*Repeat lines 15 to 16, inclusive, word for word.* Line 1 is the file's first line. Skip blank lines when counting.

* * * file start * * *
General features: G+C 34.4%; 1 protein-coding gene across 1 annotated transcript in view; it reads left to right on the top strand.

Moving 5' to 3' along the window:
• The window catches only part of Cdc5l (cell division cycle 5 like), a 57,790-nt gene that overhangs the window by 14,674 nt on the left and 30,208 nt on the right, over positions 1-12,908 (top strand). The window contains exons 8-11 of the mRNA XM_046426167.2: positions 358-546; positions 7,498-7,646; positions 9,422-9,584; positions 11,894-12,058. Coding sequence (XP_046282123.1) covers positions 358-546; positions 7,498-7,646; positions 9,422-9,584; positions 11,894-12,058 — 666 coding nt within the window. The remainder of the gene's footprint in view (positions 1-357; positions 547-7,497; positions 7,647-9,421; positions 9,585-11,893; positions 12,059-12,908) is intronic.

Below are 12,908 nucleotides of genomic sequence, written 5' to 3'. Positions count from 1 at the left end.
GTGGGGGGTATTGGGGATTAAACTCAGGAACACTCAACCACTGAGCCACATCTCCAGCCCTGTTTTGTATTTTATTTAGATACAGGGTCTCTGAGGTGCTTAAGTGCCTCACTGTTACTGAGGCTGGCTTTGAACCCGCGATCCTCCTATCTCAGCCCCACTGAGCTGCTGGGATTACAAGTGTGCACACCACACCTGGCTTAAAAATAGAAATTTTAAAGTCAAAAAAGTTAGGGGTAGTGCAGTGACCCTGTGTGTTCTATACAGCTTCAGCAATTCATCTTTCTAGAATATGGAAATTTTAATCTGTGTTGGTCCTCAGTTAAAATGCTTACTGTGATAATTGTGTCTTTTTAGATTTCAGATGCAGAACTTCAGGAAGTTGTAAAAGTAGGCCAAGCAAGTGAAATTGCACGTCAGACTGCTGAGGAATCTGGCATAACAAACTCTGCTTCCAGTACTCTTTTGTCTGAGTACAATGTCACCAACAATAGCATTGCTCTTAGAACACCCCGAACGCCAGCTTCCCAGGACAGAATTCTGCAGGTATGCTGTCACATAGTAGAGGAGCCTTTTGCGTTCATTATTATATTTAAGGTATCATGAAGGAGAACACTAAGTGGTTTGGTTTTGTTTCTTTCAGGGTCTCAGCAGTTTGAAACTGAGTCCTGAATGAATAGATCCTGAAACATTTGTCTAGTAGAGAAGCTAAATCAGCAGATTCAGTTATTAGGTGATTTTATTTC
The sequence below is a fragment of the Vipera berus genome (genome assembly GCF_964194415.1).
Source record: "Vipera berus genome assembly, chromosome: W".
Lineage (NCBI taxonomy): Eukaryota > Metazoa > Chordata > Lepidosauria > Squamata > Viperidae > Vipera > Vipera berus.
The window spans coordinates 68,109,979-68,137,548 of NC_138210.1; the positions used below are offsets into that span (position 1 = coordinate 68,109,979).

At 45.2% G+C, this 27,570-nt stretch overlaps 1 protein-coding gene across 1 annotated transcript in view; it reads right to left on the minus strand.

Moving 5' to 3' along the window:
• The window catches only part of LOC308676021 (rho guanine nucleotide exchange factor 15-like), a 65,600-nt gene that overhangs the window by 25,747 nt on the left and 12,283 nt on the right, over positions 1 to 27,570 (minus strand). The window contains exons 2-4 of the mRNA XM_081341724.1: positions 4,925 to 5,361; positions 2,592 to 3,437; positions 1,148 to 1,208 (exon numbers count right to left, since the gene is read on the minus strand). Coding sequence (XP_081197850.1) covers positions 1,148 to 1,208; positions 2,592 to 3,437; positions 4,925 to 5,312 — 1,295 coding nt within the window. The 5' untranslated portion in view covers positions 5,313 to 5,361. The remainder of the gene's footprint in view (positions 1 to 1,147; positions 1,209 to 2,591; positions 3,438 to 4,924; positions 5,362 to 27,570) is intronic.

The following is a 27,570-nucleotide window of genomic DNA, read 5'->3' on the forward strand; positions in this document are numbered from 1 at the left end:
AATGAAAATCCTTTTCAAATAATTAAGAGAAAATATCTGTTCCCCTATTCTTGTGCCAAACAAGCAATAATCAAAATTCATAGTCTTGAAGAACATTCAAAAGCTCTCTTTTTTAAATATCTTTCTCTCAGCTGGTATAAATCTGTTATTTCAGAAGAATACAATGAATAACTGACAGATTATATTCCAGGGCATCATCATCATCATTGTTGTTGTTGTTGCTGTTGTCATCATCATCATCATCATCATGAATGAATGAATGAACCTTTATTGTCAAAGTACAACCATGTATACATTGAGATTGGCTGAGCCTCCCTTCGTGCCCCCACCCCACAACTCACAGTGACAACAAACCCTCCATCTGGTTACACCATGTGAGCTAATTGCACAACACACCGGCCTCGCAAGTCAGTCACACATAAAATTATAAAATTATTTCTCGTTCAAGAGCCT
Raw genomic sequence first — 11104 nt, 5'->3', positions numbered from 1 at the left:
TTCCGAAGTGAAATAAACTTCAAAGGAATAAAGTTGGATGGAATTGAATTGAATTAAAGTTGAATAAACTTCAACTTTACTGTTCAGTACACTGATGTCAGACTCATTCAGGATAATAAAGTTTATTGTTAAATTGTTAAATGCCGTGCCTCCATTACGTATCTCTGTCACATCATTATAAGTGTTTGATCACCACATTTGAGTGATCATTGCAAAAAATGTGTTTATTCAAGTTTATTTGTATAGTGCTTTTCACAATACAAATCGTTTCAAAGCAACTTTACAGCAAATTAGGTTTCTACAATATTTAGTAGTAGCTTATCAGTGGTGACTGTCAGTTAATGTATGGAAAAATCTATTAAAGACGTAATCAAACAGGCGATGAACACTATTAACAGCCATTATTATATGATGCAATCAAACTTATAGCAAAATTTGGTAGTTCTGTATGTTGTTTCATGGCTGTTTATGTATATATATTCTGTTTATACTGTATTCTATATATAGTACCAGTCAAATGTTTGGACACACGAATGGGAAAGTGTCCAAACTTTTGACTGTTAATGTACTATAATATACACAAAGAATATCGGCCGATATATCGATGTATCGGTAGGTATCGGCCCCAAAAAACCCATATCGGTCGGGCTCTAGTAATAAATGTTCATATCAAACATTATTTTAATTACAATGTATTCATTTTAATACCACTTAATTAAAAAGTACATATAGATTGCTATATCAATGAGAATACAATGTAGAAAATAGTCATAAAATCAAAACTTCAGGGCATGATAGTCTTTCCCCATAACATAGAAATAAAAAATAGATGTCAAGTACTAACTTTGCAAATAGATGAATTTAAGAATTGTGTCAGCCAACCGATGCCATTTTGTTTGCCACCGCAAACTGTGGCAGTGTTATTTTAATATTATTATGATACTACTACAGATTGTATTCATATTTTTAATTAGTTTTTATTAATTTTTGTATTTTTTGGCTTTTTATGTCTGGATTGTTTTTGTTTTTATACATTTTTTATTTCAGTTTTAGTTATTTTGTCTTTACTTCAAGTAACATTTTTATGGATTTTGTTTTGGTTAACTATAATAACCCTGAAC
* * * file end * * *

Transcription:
Raw genomic sequence first — 11104 nt, 5'->3', positions numbered from 1 at the left:
TTCCGAAGTGAAATAAACTTCAAAGGAATAAAGTTGGATGGAATTGAATTGAATTAAAGTTGAATAAACTTCAACTTTACTGTTCAGTACACTGATGTCAGACTCATTCAGGATAATAAAGTTTATTGTTAAATTGTTAAATGCCGTGCCTCCATTACGTATCTCTGTCACATCATTATAAGTGTTTGATCACCACATTTGAGTGATCATTGCAAAAAATGTGTTTATTCAAGTTTATTTGTATAGTGCTTTTCACAATACAAATCGTTTCAAAGCAACTTTACAGCAAATTAGGTTTCTACAATATTTAGTAGTAGCTTATCAGTGGTGACTGTCAGTTAATGTATGGAAAAATCTATTAAAGACGTAATCAAACAGGCGATGAACACTATTAACAGCCATTATTATATGATGCAATCAAACTTATAGCAAAATTTGGTAGTTCTGTATGTTGTTTCATGGCTGTTTATGTATATATATTCTGTTTATACTGTATTCTATATATAGTACCAGTCAAATGTTTGGACACACGAATGGGAAAGTGTCCAAACTTTTGACTGTTAATGTACTATAATATACACAAAGAATATCGGCCGATATATCGATGTATCGGTAGGTATCGGCCCCAAAAAACCCATATCGGTCGGGCTCTAGTAATAAATGTTCATATCAAACATTATTTTAATTACAATGTATTCATTTTAATACCACTTAATTAAAAAGTACATATAGATTGCTATATCAATGAGAATACAATGTAGAAAATAGTCATAAAATCAAAACTTCAGGGCATGATAGTCTTTCCCCATAACATAGAAATAAAAAATAGATGTCAAGTACTAACTTTGCAAATAGATGAATTTAAGAATTGTGTCAGCCAACCGATGCCATTTTGTTTGCCACCGCAAACTGTGGCAGTGTTATTTTAATATTATTATGATACTACTACAGATTGTATTCATATTTTTAATTAGTTTTTATTAATTTTTGTATTTTTTGGCTTTTTATGTCTGGATTGTTTTTGTTTTTATACATTTTTTATTTCAGTTTTAGTTATTTTGTCTTTACTTCAAGTAACATTTTTATGGATTTTGTTTTGGTTAACTATAATAACCCTGAAC